Now I would not confuse what I am calling for with minimalism. Nor as an attack on existing under-layered standards: you don't kick a man when he is down. Agile programming teaches us the value of re-factoring and of having a development method and expectations that encourage refactoring. Standards committees perpetrating large underlayered standards should consider the practical advantages of layering.
Now I guess some people might think this is just Rick putting the boot into open standards championed by corporations and corporate-funded consortia that have enough resources they don't need to worry about implementability (!) But I am not really talking about limits to the total size of some final technology, rather about the limits of each slice of that technology. ODF and OOXML may be too big to expect a single developer to implement them even in many years, acting in isolation; however that is not the point. A large cake just needs more layers.
(In the case of OOXML and ODF, we can see that they already have many layers: the packaging, the different notations for formulas and so on, the different namespaces, the removal of compatibility features to different parts. But we need to look inside each namespace to see if it meets my suggested requirement. ODF and OOXML both have cloudied the issue by making all parts optional in effect, which means that defining some interoperable core in some target class of application is first necessary before estimating how long it would take to implement.)
But it does go back to a point I have made several times on this blog over the last few years: the more that our laws require the use of open standards, the more that we will need to make sure that the kind of "openness" involved or created by those standards actually allow grass-roots market-enhancing (which may in some cases be a euphemism for 'disruptive') implementations. We would do better if our new standards were right-sized (and if existing ones were refactored to be right-sized.)
The Global War against Bunches of Dilettantes?
Regular readers will be aware of the comments I have pointed out by a representative of one of the big US monopolies, to the effect that openness just means that anyone who wanted to participate in a standard was not unduly blocked from participating, and that the primary stakeholders were the developers or vendors, who can be trusted to speak for their users since they have a commercial interest in making sure the standards meet their users' requirements. Nutty, or brazen, but true: it is a long way from the ISO view of standards as being an agreement by stakeholders.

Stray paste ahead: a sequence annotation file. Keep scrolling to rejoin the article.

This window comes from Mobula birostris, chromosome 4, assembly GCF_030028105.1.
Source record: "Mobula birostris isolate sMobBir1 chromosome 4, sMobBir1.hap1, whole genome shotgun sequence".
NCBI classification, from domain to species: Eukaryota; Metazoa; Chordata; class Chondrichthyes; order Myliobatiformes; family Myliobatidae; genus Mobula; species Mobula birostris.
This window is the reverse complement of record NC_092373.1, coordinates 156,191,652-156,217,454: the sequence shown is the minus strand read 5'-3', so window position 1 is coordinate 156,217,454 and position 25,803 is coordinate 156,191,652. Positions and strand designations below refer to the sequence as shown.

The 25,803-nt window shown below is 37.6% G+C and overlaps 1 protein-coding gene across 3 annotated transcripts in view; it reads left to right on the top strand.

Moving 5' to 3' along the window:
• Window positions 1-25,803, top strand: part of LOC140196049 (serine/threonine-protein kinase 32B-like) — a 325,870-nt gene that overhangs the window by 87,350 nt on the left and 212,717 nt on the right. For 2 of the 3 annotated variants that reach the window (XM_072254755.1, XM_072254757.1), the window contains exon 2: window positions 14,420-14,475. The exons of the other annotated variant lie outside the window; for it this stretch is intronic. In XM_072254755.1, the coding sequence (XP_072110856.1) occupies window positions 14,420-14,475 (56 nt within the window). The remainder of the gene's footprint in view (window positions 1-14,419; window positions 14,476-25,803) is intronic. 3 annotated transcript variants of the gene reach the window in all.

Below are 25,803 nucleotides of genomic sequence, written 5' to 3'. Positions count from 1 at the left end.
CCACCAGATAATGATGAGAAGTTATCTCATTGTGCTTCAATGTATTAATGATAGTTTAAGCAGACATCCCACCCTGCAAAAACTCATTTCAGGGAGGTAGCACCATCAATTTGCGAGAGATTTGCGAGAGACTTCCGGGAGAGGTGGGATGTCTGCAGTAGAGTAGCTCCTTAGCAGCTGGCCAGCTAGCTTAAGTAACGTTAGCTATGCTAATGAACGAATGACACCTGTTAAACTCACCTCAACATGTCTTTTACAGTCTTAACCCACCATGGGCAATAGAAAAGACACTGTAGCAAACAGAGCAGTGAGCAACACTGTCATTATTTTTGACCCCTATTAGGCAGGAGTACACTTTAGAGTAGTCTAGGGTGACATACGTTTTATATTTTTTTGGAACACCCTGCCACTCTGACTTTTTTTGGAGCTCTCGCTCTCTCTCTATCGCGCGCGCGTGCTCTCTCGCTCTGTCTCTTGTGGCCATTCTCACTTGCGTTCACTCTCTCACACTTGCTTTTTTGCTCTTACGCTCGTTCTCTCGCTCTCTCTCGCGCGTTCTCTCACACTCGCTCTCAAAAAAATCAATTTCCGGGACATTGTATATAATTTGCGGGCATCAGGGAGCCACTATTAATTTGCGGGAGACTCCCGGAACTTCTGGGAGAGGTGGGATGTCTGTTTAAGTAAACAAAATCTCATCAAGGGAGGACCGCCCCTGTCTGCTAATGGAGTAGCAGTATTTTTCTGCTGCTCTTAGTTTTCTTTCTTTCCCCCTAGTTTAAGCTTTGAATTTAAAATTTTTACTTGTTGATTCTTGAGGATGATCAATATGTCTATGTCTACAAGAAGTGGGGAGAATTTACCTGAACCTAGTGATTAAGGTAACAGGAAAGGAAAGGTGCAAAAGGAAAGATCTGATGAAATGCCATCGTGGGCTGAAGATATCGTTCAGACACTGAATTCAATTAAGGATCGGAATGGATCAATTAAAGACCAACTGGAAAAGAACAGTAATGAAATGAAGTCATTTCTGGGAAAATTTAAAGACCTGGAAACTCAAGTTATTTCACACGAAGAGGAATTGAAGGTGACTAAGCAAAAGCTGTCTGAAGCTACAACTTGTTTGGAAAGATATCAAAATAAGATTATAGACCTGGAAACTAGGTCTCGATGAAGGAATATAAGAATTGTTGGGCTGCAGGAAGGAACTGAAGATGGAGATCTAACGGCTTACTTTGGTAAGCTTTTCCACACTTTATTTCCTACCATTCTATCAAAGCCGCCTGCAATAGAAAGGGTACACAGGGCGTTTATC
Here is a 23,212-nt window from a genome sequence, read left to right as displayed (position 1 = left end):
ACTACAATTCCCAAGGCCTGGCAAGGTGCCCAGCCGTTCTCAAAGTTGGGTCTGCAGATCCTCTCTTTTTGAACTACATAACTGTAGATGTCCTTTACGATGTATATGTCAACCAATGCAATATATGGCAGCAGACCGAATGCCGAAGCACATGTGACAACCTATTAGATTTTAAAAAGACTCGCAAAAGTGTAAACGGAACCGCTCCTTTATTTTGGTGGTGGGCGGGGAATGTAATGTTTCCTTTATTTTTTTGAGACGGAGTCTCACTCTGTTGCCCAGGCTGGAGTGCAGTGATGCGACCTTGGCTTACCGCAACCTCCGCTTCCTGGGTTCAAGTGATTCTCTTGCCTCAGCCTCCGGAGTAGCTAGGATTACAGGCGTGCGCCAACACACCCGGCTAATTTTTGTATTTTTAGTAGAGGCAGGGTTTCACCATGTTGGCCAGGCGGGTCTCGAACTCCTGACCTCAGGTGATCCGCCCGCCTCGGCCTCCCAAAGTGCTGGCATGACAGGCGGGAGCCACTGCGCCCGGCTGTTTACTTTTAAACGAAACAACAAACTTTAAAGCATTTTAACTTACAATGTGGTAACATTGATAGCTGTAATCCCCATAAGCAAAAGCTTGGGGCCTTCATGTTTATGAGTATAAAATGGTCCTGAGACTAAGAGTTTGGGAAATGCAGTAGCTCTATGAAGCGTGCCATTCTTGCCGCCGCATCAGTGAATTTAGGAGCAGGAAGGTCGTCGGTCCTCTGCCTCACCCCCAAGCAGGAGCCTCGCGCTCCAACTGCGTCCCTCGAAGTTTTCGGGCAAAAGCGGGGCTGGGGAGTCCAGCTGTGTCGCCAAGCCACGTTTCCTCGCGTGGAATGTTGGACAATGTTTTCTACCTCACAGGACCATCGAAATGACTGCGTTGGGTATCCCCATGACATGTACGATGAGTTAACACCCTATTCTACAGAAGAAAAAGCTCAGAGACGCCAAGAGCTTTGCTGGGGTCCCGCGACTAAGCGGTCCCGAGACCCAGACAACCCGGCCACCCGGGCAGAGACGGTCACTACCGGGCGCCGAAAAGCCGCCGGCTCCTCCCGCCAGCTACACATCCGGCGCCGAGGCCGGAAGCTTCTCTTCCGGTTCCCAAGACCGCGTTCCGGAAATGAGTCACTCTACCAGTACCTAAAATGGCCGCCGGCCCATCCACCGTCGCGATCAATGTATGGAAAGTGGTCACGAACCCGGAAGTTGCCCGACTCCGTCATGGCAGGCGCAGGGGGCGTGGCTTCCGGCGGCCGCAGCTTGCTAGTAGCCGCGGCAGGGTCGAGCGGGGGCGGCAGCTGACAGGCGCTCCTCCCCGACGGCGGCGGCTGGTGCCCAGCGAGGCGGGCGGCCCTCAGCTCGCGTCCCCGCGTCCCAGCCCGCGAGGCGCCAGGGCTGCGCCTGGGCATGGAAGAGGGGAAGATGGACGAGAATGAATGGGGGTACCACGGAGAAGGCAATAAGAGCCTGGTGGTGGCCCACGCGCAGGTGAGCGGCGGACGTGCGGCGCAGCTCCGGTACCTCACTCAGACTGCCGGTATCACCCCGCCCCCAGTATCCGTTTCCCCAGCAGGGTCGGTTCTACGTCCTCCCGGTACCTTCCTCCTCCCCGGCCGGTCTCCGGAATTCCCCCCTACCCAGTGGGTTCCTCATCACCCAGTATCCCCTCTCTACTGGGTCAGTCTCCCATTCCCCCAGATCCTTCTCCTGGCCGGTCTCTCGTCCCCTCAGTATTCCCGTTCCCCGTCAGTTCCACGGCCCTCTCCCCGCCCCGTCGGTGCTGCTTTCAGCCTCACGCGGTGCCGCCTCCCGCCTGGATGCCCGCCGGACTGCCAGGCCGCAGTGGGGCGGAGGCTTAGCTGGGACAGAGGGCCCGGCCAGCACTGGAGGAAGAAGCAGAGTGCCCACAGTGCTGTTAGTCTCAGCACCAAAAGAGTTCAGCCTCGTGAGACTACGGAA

I see that the same gentleman, indefatigable in his attempts to limit openness to US corporate big boys, recent even spoke of non-vendor participation at SC34 as a bunch of dilettantes . The basic principle is nothing but "we know what is good for you." (Is it any different from Sam Goldman's line when I want your opinion I'll give it to you? I am unconvinced by corporate paternalism.)
Actually, it is entirely expected: the gentleman is nothing if not consistent in following the Karl Rove playbook to pick the strength of the people you perceive as an attacker and try to make it a weakness: so I have commented that the ODF TC at OASIS is dominated by commercial corporate vendors, and the response is to say that SC34 has too many non-commercial corporate types. A better response would have been to call for broader participation at ODF TC (as I have done) and the same for SC34 (as I have done.) In fact, I am sure the gentleman involved will be delighted to learn that I am stepping up my participation in SC 34 WG4, as an invited expert, because our customers are requiring more OOXML work (i.e. the corporations, agencies and entities I work for, not related to MS!)
But the dilettantism that he is slurrinig is, to my mind, exactly the same kind of dilettantism you might accuse Richard Stallman of: that of the user insisting of having a measure of control (or the ability to influence) the technologies they have to use: in the case of Stallman, this gets conducted in the arena of home-made software and open-source, in the case of standard technologies, it has to be conducted in the arena of standards bodies and open standards.
And if dilettantism is really a concern, then the solution is more modularity, so that specialists in one area do not have to deliberate on issues outside their specialty. (Of course, I don't buy the whole 'dilettante' argument. Martin Bryan's phrase "standardization by corporation" applies here: we cannot expect large corporations to value industry-specific, specialist, boutique, niche, or RFC-sized standards and their processes, but we can demand our seat at the table. Standards need more participation. Standards work involves both domain knowledge and standards-process knowledge, and there is no necessity that one person can do it all or know everything.)
So I am favouring the term Open Technologies rather than Open Standards: meaning technologies and their enabling standards which don't exclude implementation for reason of size and complexity, just as much as for reasons of openness or language or timezone or IP or corporate afilliation or technological tradition.